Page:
Finding ways to make it easier to visit Australia has driven a collective approach from all levels of government and the private sector, contributing to the country’s success as a tourism destination.
That’s the word from Australian Tourism Export Council (ATEC) Managing Director Peter Shelley who addressed delegates attending SATSA’s conference on the Wild Coast this week.
“Everybody is working on the same page with the same purpose. For any tourism marketing campaign, we have a core theme and variations thereof for each region. We hunt in packs, all singing the same message, and this has largely been the recipe for our success in our current tourism strategy,” explained Shelley.
The equivalent to SATSA in Australia, ATEC is a private-sector tourism body which rebranded to include the term ‘export’ and has since benefited from increased government attention as a result. “Tourism is the second-largest export industry in Australia.”
Shelley described how Australia’s tourism strategy was government-led and industry-supported. “We started with a collaborative discussion where every level of government was brought into the plan. The States’ and Regions’ plans were a mirror of the national plan. We were aligned in our vision and that has been our success.”
As a result, the destination achieved A$45bn in tourism revenue and nine million international visitors in 2018, from just $70bn in 2009.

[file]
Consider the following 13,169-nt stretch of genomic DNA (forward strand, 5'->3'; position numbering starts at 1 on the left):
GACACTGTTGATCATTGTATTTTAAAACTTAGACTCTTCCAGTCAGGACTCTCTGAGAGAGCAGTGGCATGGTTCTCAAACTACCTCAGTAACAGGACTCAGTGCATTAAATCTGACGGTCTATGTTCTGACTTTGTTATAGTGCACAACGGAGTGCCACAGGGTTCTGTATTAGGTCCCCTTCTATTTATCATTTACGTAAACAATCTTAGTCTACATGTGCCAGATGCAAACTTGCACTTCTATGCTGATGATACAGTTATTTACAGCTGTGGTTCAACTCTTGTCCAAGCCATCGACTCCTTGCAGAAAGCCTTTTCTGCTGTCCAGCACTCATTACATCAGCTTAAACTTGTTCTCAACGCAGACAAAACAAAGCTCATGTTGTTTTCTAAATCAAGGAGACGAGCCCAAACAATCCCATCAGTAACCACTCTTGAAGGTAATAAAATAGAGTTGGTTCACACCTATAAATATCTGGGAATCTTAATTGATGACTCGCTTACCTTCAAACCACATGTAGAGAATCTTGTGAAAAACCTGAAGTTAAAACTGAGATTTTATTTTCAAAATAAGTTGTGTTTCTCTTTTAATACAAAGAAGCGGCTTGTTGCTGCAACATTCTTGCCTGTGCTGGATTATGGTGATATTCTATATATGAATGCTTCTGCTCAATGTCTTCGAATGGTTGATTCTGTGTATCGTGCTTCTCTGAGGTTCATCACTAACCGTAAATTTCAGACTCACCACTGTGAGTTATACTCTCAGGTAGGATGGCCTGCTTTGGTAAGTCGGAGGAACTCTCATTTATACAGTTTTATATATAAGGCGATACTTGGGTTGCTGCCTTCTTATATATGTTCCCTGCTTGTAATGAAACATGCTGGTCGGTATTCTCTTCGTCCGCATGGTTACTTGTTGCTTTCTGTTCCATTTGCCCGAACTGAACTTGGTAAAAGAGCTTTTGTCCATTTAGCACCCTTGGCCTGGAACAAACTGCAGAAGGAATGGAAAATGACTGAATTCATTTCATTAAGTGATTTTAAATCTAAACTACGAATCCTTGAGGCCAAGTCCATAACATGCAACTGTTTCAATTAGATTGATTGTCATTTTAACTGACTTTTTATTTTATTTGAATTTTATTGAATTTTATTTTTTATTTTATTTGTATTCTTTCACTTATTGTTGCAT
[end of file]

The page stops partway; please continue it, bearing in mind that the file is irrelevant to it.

The Tourism 2020 Strategy was based on several success factors, including a whole-of-government approach, a collaboration between the industry and government, improved funding for bigger, better campaigns, infrastructure that drives demand, reduced taxes and changes, and effective training.
Despite the huge growth seen out of markets like China, Shelley highlighted a number of challenges for Australia as it enters the planning stages of its next strategy. To cut through the ‘sea of sameness’ in tourism marketing, Australia is thinking out the box with such innovative and collaborative campaigns as the Dundee Campaign, which leverages the caché of Crocodile Dundee and Paul Hogan in the US market.
“We have generated 14,500 news articles from the campaign with an Advertising Value Equivalent of A$85m and it has certainly been successful in raising awareness about the destination,” said Shelley.
Australia is also promoting signature experiences as part of its brand strategy, including Wildlife Journeys, Cultural Attractions, Ultimate Winery Experiences and Great Golf Courses.
This is all aimed at countering the consumer challenges of limited knowledge about Australia’s offering outside of iconic experiences and the low urgency nature of the destination. “Australia perceived as a once-in-a-lifetime destination which can be put off for another day” – a similar challenge to what South Africa faces.
The key to Australia’s success, concluded Shelley, was that Australia’s tourism sector were all rowing in the same boat towards a goal. “A collaborative industry and an engaged government leads to a fruitful partnership and progress,” he said.